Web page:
My name is Andy Ritan and I am the owner and broker of Atlanta Property Management Group, a residential property management company in Atlanta, Georgia. I've been managing residential income property for 20 years. At the moment we manage about 270 single family homes.
This video is about a flowchart I devised for my owner clients to explain the eviction process in Georgia. The Georgia eviction process flowchart is available to download for free from our website, atlantapropertymanagement.com, at the DIY landlording page.
As you can see, the eviction process is somewhat convoluted and takes a little effort to understand. Also, the process "forks" in several places depending on what happens: Whether the tenant answers the dispossessary warrant or not, and whether the tenant attends court or does not attend court.
Here is an overview of the process:
- The Landlord sends the tenant a demand letter.
- the Landlord files a dispossessory affidavit at the county courthouse.
- The Marshall serves the tenant with a dispossessory warrant and the tenant is given seven days to respond.
- If the tenant does not answer (or respond to) the dispossessory warrant, the landlord is entitled to a writ of possession "instanter," meaning instantly without delay or further court actions.
- If the tenant answers the dispossessory warrant, a court date is scheduled.
- If the landlord appears in court but the tenant does not, the landlord gets a writ of possession "instanter."
- If the landlord and tenant appear in court and the judge decides in the landlord's favor, then the judge will make a writ of possession available to the landlord in 8 days (the judge gives the tenant a week to move out).
- Once the writ is available to the landlord, the landlord may file it at the county courthouse.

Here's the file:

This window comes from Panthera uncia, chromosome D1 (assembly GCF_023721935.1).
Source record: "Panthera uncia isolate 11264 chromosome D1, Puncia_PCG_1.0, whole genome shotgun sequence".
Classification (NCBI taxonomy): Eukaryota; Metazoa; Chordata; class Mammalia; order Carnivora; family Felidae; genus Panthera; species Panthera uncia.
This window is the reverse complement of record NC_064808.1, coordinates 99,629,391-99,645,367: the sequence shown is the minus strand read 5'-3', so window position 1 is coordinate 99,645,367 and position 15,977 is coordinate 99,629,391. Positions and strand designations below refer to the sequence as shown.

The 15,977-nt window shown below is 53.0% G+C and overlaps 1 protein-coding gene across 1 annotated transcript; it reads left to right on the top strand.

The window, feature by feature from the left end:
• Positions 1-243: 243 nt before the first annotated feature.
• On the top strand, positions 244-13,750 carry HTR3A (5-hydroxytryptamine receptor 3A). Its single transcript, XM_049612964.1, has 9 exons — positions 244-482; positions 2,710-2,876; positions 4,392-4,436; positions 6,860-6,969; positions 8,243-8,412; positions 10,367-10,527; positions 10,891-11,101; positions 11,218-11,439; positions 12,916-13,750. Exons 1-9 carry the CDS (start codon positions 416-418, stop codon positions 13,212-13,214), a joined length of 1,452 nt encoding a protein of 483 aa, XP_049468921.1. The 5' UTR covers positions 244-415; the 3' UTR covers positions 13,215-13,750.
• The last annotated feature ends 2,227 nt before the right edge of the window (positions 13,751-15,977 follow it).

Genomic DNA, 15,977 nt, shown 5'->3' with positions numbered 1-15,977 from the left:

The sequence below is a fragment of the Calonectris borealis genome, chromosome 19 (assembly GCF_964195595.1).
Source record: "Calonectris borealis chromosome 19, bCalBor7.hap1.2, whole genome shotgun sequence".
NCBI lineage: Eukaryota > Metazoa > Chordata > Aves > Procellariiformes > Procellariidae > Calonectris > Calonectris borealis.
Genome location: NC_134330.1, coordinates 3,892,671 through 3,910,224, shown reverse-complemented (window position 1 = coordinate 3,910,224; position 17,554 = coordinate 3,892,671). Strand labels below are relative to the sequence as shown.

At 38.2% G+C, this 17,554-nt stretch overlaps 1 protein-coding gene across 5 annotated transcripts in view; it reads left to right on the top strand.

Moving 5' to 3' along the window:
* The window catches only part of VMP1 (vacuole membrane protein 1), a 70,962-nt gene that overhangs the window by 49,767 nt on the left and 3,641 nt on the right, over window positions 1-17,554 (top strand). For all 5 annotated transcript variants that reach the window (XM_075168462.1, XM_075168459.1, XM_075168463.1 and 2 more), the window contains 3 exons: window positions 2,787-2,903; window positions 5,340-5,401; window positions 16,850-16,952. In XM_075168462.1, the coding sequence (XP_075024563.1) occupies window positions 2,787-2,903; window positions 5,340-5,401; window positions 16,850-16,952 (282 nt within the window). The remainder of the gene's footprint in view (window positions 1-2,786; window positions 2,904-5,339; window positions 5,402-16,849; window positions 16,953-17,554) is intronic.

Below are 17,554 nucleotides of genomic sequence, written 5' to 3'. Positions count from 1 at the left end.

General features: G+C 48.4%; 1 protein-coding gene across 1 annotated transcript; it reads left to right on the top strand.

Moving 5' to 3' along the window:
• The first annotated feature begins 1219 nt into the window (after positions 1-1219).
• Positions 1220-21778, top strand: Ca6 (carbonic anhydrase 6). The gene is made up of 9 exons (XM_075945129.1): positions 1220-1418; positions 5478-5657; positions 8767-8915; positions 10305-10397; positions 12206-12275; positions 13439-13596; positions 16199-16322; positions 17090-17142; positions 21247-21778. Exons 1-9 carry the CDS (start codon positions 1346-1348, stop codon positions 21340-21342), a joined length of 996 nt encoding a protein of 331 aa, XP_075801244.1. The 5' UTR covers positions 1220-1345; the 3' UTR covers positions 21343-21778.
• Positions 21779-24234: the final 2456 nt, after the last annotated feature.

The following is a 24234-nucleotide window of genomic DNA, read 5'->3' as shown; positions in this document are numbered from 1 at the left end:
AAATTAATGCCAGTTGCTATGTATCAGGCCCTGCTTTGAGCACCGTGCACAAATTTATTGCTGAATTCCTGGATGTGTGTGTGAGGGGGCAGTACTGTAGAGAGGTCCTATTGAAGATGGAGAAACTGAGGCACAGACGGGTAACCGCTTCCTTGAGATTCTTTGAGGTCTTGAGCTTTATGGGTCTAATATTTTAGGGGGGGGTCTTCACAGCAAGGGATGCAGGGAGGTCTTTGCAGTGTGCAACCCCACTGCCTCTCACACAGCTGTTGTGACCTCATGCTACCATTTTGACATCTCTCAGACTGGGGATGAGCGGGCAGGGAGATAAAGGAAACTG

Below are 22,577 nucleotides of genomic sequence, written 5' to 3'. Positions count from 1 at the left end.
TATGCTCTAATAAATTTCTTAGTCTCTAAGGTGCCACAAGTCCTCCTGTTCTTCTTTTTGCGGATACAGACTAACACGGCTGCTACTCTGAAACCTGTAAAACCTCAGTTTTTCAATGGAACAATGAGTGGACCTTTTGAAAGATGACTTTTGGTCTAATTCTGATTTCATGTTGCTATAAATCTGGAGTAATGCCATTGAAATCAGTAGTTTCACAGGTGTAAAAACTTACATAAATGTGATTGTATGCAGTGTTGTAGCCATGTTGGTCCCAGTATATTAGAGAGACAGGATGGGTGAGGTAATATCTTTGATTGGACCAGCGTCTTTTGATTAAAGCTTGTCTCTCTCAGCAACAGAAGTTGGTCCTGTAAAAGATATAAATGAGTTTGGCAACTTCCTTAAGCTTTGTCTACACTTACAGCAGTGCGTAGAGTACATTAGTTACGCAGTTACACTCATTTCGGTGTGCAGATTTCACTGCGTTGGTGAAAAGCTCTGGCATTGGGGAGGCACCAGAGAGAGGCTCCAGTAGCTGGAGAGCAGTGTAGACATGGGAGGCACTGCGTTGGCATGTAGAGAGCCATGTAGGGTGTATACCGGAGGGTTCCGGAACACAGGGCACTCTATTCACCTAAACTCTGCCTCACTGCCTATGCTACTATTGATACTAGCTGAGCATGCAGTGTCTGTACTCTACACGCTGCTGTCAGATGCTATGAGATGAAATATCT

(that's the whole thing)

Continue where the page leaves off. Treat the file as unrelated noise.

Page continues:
- After the writ is filed, the landlord's eviction goes to the end of the line of currently scheduled evictions in the county.
- When the marshal's office has worked through its backlog and the landlord's set-out comes to the top of the schedule, the marshal will go to the property with a crew hired by the landlord, and the marshal will oversee the set-out.
I referred to a "demand letter" and a "dispossessory affidavit" a moment ago; please note that you can download samples of both of these from my website at the DIY landlording page.
As you can see, there are many nuances to the eviction process and it is impossible to gain a full understanding of it without investing a little time to understand it. There are two documents available free for download at my website that provide an overview of the eviction process. The Georgia Landlord Tenant Handbook, provided by the State of Georgia Department of Community Affairs, has a helpful description of all the steps to the eviction process from the perspective of both the tenant and the landlord. For the more serious student of Georgia evictions, the Georgia State Court Benchbook includes a complete description of the eviction process from the perspective of Georgia state court judges. The State Court Benchbook includes many references to Georgia statutes as well as legal textbooks.
I am not an attorney and do not provide legal advice. The materials available at this web site are for informational purposes only. You should contact your attorney to obtain advice with respect to any particular issue or problem.
Good luck out there! If you'd like help with your eviction, please find us at atlantapropertymanagement.com.